Beckie, who earned her first cap in 2015, is the second-highest scorer on the current World Cup roster, and her 25 goals already puts her sixth on Canada’s all-time scoring list. The Manchester City forward has established a great partnership with Sinclair, and had a hand in setting up both of the Canadian captain’s recent goals in a friendly against Mexico last month. Sinclair called Beckie a “world-class” player, who is easy to play off of on the pitch – high praise considering the source.

“The relationship between her and I has been something we’ve been building for four years. It just keeps getting better and better. Today, you saw it click. … If [Beckie] is not scoring goals, she usually has a hand in them one way or another,” Sinclair said after the Mexico match.

Voted the best young player at the 2015 World Cup, Buchanan is already one of the top central defenders in the women’s game, and played a major role in helping French club Lyon win back-to-back UEFA Champions League titles. Lawrence also plays in France, with Paris Saint-Germain, and the talented fullback offers Canada a great deal of versatility, as she can play in a number of positions. Both Buchanan and Lawrence haven’t even entered their respective primes, and if all goes to plan, they will serve as the backbone of Canada’s defence for the next decade and beyond.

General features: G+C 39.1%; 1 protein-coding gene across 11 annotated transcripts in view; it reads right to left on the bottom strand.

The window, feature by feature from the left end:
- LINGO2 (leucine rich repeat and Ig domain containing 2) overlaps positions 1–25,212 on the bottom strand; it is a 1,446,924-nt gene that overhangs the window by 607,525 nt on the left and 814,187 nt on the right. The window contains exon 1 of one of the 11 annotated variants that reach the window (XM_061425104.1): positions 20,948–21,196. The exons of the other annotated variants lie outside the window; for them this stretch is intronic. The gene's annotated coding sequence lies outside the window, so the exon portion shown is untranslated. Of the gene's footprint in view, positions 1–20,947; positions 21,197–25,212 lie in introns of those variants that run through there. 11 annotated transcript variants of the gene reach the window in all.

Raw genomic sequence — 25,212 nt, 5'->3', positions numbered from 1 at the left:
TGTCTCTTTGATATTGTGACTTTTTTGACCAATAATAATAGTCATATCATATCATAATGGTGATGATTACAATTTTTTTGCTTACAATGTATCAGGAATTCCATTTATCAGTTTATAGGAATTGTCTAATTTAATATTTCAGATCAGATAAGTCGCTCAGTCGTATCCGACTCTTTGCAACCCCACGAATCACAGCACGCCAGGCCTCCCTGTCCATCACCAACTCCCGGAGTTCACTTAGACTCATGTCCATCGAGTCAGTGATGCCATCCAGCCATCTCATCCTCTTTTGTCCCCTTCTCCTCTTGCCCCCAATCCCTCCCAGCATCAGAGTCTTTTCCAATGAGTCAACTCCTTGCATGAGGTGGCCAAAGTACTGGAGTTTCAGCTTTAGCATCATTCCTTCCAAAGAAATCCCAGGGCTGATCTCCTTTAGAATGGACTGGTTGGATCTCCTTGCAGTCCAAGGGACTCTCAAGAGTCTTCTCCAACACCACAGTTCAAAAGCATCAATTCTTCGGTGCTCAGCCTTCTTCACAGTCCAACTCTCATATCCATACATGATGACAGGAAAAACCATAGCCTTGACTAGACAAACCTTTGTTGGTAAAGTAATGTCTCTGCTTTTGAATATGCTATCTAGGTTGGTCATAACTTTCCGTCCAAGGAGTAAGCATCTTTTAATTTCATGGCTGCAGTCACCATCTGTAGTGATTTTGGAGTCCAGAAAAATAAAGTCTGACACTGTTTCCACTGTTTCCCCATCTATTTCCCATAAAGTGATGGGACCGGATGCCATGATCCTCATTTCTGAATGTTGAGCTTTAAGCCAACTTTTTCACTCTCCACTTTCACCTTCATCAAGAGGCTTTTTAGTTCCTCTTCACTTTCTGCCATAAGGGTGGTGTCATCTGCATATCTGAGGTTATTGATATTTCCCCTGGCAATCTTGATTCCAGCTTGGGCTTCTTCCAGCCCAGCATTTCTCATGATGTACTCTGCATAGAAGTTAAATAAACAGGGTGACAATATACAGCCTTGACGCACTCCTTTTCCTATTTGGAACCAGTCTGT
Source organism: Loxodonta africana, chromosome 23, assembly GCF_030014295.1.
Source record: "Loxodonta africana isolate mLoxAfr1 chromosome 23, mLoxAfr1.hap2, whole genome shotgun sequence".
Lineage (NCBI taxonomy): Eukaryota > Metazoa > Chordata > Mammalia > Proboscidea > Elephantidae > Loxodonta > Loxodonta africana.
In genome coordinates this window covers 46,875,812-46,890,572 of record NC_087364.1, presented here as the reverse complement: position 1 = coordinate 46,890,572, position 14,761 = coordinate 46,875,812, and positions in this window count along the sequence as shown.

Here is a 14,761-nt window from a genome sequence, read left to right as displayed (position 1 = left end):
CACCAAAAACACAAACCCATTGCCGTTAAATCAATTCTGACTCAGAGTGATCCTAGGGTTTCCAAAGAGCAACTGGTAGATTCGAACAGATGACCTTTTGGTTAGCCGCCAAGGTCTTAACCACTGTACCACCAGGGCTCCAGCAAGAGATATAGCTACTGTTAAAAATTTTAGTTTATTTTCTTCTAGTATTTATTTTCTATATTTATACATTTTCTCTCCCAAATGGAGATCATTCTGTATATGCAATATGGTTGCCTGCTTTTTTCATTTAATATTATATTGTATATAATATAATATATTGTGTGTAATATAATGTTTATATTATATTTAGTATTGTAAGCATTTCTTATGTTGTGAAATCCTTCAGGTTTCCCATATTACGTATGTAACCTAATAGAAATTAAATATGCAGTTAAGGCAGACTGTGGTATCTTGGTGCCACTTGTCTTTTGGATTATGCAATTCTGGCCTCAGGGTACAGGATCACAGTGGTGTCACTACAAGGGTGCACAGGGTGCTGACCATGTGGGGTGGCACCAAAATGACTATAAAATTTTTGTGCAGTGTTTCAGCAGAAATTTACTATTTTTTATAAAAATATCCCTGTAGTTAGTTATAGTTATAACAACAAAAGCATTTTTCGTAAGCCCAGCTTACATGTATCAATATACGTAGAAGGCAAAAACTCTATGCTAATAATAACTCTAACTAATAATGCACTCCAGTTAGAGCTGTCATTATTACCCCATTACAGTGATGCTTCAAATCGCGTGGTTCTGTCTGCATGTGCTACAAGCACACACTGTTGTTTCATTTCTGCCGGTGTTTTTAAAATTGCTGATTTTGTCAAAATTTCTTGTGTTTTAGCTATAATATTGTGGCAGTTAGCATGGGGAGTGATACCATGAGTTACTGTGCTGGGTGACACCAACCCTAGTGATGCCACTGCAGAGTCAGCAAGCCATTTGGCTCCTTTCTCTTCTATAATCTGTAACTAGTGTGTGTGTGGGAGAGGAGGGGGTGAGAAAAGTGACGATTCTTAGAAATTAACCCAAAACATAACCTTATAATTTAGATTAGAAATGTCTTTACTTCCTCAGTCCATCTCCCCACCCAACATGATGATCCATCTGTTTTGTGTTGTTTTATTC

A great deal of credit for the ascent of Buchanan, Lawrence and other youngsters on this team must be given to former women’s coach John Herdman, now in charge of the men’s side. Herdman firmly put his faith in young prospects, and lived by the mantra, “If you’re good enough, you’re old enough.” The results? A Canadian side brimming with 20-somethings who already have a wealth of international experience.

“Over the past years, there’s been a lot of young players coming through. This environment has allowed myself, Kadeisha, Jesse and others to really flourish. We’ve been given the freedom on the field to play our game and make an impact. I think we see that in the games, that it’s added a new dynamic to the team, and it’s a great balance between experience and some fresh faces. It’s not brand new, it’s taken some time, but with the transition slowly taking place, we’ve really seen how this team has grown,” Lawrence told Sportsnet.

Fleming is still in school – she’ll start her senior year at UCLA in the fall – but she plays with a maturity, sophistication and elegance that belies her age. A three-time Canadian under-20 player of the year, Fleming is a technically gifted midfielder who possesses a deft touch on the ball and who can create scoring opportunities for teammates with her ability to make great plays. She’ll not only be the key figure for Canada in France, but she’s expected to be the main cog in the Canadian midfield for years to come. Once she finishes school, top European teams will be queuing up to sign her, and playing abroad at the highest club level will only take her game to the next level.

“I feel like this [core group of youngster] has been building for a while now. When you talk about the youth core, I think of the group from the 2014 U-20 World Cup, with Janine, Keisha, Ashley, Nichelle, Rebecca [Quinn] and me. That group of players has been playing together for a while now and that cohesion is there,” Fleming told Sportsnet.

“You also started to see players making their mark at big European clubs. Even that’s an indicator of the young talent we have here. … There’s a lot to be optimistic about. The sky is the limit for this group.”